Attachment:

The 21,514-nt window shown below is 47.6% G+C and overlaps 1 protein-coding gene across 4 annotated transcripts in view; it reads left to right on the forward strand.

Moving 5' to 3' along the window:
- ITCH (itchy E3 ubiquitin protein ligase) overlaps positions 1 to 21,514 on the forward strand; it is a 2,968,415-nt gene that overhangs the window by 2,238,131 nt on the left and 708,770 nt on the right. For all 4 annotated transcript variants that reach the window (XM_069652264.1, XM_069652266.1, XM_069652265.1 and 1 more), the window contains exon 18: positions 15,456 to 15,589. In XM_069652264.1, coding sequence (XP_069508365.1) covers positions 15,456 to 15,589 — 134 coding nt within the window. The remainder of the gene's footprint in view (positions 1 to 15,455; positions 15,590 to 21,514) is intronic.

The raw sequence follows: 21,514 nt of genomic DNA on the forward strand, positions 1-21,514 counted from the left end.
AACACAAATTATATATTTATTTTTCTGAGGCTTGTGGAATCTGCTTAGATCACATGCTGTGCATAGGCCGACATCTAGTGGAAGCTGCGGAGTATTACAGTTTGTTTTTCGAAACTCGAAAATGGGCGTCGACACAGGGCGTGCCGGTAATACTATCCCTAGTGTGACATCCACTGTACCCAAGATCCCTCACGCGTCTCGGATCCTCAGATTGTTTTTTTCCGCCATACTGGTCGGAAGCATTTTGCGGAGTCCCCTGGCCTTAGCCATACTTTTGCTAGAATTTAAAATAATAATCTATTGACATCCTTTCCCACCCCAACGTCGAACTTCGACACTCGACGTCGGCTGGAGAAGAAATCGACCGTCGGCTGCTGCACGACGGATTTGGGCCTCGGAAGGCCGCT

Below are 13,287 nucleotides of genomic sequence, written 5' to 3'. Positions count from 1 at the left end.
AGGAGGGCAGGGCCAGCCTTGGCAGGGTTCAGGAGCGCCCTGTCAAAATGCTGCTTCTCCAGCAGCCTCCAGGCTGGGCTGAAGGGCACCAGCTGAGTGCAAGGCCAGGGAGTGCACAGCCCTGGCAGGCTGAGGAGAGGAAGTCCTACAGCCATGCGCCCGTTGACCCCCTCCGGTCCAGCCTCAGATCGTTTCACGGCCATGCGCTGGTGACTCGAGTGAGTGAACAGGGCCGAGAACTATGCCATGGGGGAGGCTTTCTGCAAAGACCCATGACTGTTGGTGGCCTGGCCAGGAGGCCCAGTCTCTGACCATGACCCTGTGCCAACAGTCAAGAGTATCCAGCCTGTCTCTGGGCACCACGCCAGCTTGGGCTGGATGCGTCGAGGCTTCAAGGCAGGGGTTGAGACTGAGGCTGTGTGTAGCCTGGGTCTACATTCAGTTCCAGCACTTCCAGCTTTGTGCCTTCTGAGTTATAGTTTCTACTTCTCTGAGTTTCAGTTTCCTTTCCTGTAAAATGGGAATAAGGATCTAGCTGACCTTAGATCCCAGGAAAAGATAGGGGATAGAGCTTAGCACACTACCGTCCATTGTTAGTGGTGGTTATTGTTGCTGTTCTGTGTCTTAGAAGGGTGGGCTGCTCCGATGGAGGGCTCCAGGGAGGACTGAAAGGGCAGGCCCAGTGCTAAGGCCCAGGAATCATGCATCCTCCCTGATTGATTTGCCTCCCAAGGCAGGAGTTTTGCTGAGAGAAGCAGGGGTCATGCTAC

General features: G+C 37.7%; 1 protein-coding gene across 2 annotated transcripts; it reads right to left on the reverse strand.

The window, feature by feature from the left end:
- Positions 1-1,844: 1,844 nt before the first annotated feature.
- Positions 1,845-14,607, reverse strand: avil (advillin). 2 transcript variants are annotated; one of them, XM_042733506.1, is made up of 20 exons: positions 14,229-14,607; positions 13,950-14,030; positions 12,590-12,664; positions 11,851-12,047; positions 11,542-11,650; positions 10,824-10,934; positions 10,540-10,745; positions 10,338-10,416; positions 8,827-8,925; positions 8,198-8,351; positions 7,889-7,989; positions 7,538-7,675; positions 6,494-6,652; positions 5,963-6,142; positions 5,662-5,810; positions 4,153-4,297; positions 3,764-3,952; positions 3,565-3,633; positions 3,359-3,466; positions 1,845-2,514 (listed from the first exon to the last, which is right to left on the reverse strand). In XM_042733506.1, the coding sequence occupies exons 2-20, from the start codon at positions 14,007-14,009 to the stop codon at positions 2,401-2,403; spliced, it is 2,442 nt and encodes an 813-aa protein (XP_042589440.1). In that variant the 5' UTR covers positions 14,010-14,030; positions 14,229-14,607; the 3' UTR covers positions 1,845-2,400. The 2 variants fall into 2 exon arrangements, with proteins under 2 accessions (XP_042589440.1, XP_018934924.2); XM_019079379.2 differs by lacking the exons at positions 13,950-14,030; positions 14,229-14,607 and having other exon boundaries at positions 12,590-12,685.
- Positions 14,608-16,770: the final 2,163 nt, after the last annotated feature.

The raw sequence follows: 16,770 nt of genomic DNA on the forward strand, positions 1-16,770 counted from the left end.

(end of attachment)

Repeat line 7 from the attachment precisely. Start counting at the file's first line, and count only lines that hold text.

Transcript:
AGGAGGGCAGGGCCAGCCTTGGCAGGGTTCAGGAGCGCCCTGTCAAAATGCTGCTTCTCCAGCAGCCTCCAGGCTGGGCTGAAGGGCACCAGCTGAGTGCAAGGCCAGGGAGTGCACAGCCCTGGCAGGCTGAGGAGAGGAAGTCCTACAGCCATGCGCCCGTTGACCCCCTCCGGTCCAGCCTCAGATCGTTTCACGGCCATGCGCTGGTGACTCGAGTGAGTGAACAGGGCCGAGAACTATGCCATGGGGGAGGCTTTCTGCAAAGACCCATGACTGTTGGTGGCCTGGCCAGGAGGCCCAGTCTCTGACCATGACCCTGTGCCAACAGTCAAGAGTATCCAGCCTGTCTCTGGGCACCACGCCAGCTTGGGCTGGATGCGTCGAGGCTTCAAGGCAGGGGTTGAGACTGAGGCTGTGTGTAGCCTGGGTCTACATTCAGTTCCAGCACTTCCAGCTTTGTGCCTTCTGAGTTATAGTTTCTACTTCTCTGAGTTTCAGTTTCCTTTCCTGTAAAATGGGAATAAGGATCTAGCTGACCTTAGATCCCAGGAAAAGATAGGGGATAGAGCTTAGCACACTACCGTCCATTGTTAGTGGTGGTTATTGTTGCTGTTCTGTGTCTTAGAAGGGTGGGCTGCTCCGATGGAGGGCTCCAGGGAGGACTGAAAGGGCAGGCCCAGTGCTAAGGCCCAGGAATCATGCATCCTCCCTGATTGATTTGCCTCCCAAGGCAGGAGTTTTGCTGAGAGAAGCAGGGGTCATGCTAC